Sam Newsome

Sam Newsome
"The potential for the saxophone is unlimited." - Steve Lacy



Video Feature: Afro-Horn - Arts for Art - January 19 2017

Sunday, October 21, 2012

Me, Myself, and I: Reflections on Solo Playing

Is playing a concert solo without any rhythmic or chordal accompaniment such an unnatural way to perform? As instrumentalists, it’s not like we never play by ourselves.  Just think of how much time we spend sitting alone in the practice room or warming up before a gig in solitude. And compare that to the amount of time that a musician spends playing with others during a concert.


A professional jazz musician probably practices in solitude anywhere between one and three hours a day--college students probably a little more.  And of course this is going to vary depending on how much he or she performs. Now let’s compare this to the amount of actual playing time during a gig: An average performance in a jazz club lasts anywhere between 45 minutes to an hour per set, and it’s usually two sets per nightly performance.  During a one hour performance by a jazz quartet, the average group might play anywhere between five to seven tunes--sometimes fewer, for those particularly inspired moments. During those five to seven tunes, a horn player--including playing the melody, taking an improvised solo, trading fours with the drummer, and playing the melody out—probably plays a total of five minutes per tune. Which averages out to 30 minutes of playing time per set, and 60 minutes for a two-set gig.

Now my point is not to inundate you with averages and percentages, but to demonstrate that when you look at the amount of time that a horn player spends playing alone, compared to playing with others, on average he or she spends twice as much time playing solo or in solitude. Leaving me to conclude that playing solo is a state in which we are equally as comfortable, if not more. Yet, it’s a musical setting few of us get a chance to perform in.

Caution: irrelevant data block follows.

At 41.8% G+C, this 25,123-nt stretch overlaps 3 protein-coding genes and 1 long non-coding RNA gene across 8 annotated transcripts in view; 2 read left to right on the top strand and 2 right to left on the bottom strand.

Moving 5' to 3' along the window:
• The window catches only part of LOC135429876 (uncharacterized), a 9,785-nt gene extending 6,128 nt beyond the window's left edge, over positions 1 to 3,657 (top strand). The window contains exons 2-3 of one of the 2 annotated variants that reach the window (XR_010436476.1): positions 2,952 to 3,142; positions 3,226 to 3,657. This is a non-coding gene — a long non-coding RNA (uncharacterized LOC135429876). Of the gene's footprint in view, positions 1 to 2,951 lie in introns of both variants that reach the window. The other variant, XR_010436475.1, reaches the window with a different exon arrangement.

But who knows, maybe one day this will all change. Steve Lacy's vast body of unaccompanied work could be just the tip of the iceberg. It's not such an anomaly is classical music. In fact, it's pretty commonplace. Maybe soon this "ugly duckling" format in jazz will grow up to be a beautiful swan.

3 comments:

  1. Interesting idea Sam. You're of course quite right when pointing out the difference between classical and jazz solo performances. However, I would suggest that Steve Lacy's solo concerts are an exception to the rule, in fact I find some of his work akin to the Bach Cello suites (comparison wise that is).

    But most jazz performers do not play original melody when improvising, that is to say most players play the same thing BUT it's the way they do it which makes it original, and so interesting. Lacy, was a true original and played improvisations that were certainly well rehearsed - he practised ideas which used and developed in his solo work - and extremely individual for each performance. He also had a highly original approach melodically, another comparison to Bach.

    There are a few players such as yourself and Evan Parker (as an example) who work more on the performance, and construction which means it's more solid as a listening experience. Classical music is composed and thought over so that it will be interesting, likewise folk music also which are again compositions.

    What's probably most interesting is that when we realise that jazz doesn't translate to solo playing so easily, we can identify (probably), why jazz is less interesting to the general public. It may also make jazz players reassess their work as not real art, but a form of plagiarism. But that's moving away from the subject.

    Thanks again for the blog.

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  2. I agree that "jazz does not translate to solo playing easily." And not that it should, being that they are two very different formats, each requiring a very different sensibility from the performer. Just speaking to solo playing, the reason why Steve Lacy and Evan Parker recordings are engaging and don't make the listener feel that something is missing, is because of the thought and planning that goes into the construction of the piece as a whole and not just being focused on the improvisational component of the piece. This holds especially true with regards to Lacy, whose performances are akin to a classical composer using the jazz vocabulary as a resource. And also as you succinctly put it: "Classical music is composed and thought over so that it will be interesting."

    And I appreciate your thoughts on this matter. Maybe it will spark further discussion from like- and maybe, not-so-like-minded individuals.

    Thanks!

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